During the past decade, astrochemists have found that DNA molecules, the fundamental building blocks of life, find their origins not on Earth, but in the Cosmos. They are the languange of the Universe —the information they inherited comes from the stars and the cosmic ecology that formed them. Scientists using the National Science Foundation’s Green Bank Telescope (GBT) in West Virginia to study a giant cloud of gas some 25,000 light-years from Earth, near the center of our Milky Way Galaxy, have discovered a molecule thought to be a precursor to a key component of DNA and another that may have a role in the formation of the amino acid alanine.
”Finding these molecules in an interstellar gas cloud means that important building blocks for DNA and amino acids can ‘seed’ newly-formed planets with the chemical precursors for life,” said Anthony Remijan, of the National Radio Astronomy Observatory (NRAO).
One of the newly-discovered molecules, called cyanomethanimine, is one step in the process that chemists believe produces adenine, one of the four nucleobases that form the “rungs” in the ladder-like structure of DNA. The other molecule, called ethanamine, is thought to play a role in forming alanine, one of the twenty amino acids in the genetic code.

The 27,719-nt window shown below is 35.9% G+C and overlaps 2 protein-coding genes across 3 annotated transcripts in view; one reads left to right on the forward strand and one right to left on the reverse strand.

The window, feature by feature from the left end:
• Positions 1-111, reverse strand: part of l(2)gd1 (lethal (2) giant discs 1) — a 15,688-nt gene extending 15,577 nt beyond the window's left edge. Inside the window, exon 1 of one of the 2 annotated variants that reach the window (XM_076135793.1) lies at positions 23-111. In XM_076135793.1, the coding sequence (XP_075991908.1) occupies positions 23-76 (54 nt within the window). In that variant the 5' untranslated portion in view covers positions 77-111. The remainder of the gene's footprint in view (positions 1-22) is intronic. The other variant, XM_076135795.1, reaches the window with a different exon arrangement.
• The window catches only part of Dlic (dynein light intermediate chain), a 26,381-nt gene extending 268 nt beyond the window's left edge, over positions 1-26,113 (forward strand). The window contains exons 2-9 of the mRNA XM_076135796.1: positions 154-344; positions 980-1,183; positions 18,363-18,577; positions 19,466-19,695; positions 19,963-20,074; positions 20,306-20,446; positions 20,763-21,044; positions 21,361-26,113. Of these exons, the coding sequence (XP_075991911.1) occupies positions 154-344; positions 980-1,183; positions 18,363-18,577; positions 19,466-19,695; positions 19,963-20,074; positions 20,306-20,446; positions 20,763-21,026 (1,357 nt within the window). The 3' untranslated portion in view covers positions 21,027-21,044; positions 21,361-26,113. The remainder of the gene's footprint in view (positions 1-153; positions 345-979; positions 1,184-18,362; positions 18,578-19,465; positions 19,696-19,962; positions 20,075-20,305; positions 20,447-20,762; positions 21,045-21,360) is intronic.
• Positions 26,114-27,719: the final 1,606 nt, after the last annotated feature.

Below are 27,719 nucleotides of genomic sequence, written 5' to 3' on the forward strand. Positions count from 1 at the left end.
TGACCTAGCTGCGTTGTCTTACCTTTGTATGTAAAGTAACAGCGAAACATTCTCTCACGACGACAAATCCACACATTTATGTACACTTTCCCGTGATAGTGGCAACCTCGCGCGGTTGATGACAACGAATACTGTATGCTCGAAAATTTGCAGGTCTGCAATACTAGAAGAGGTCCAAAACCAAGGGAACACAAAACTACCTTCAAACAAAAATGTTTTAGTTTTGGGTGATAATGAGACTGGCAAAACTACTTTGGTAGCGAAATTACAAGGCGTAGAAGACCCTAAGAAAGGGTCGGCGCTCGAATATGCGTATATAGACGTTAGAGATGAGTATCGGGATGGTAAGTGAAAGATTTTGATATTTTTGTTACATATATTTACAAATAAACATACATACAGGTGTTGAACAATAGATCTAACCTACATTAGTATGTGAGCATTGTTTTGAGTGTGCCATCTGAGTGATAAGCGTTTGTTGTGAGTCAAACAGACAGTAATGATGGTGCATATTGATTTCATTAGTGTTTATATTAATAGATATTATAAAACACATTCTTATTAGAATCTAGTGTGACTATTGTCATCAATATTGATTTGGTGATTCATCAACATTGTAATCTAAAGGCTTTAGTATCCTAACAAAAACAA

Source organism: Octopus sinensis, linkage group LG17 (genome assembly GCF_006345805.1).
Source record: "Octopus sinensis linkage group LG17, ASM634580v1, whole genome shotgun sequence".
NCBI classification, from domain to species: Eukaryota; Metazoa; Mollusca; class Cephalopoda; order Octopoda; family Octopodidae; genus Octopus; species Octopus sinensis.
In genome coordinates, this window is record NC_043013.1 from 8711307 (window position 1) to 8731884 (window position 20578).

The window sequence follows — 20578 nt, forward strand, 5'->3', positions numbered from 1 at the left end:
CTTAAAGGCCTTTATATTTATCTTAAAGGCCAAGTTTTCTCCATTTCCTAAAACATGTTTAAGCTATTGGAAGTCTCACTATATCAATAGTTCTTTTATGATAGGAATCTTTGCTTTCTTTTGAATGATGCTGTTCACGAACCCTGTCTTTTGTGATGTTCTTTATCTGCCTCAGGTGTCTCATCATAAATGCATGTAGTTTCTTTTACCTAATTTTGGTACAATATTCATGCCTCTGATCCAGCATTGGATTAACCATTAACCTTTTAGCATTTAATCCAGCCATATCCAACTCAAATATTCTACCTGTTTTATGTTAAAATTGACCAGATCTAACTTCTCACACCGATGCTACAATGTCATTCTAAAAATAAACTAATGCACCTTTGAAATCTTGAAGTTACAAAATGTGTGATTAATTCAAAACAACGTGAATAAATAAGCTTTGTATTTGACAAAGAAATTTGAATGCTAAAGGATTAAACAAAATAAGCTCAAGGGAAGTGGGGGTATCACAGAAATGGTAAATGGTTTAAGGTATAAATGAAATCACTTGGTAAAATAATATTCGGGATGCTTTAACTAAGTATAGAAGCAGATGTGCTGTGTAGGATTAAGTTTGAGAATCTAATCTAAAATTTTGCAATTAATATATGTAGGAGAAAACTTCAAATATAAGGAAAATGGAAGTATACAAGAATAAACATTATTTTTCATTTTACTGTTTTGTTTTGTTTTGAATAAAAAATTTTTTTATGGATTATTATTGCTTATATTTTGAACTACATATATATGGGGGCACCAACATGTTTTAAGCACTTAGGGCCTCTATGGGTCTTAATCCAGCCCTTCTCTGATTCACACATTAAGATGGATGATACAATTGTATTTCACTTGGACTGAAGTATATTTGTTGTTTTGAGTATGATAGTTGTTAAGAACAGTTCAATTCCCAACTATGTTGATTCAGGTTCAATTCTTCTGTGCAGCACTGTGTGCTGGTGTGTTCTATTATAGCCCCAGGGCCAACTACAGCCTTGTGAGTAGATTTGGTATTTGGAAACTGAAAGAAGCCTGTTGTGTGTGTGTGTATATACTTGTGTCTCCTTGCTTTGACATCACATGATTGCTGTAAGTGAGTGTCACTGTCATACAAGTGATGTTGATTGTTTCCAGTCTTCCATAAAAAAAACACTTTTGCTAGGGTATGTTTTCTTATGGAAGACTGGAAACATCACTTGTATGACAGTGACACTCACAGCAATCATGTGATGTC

In each case, the newly-discovered interstellar molecules are intermediate stages in multi-step chemical processes leading to the final biological molecule. Details of the processes remain unclear, but the discoveries give new insight on where these processes occur.
Previously, scientists thought such processes took place in the very tenuous gas between the stars. The new discoveries, however, suggest that the chemical formation sequences for these molecules occurred not in gas, but on the surfaces of ice grains in interstellar space.
“We need to do further experiments to better understand how these reactions work, but it could be that some of the first key steps toward biological chemicals occurred on tiny ice grains,” Remijan said.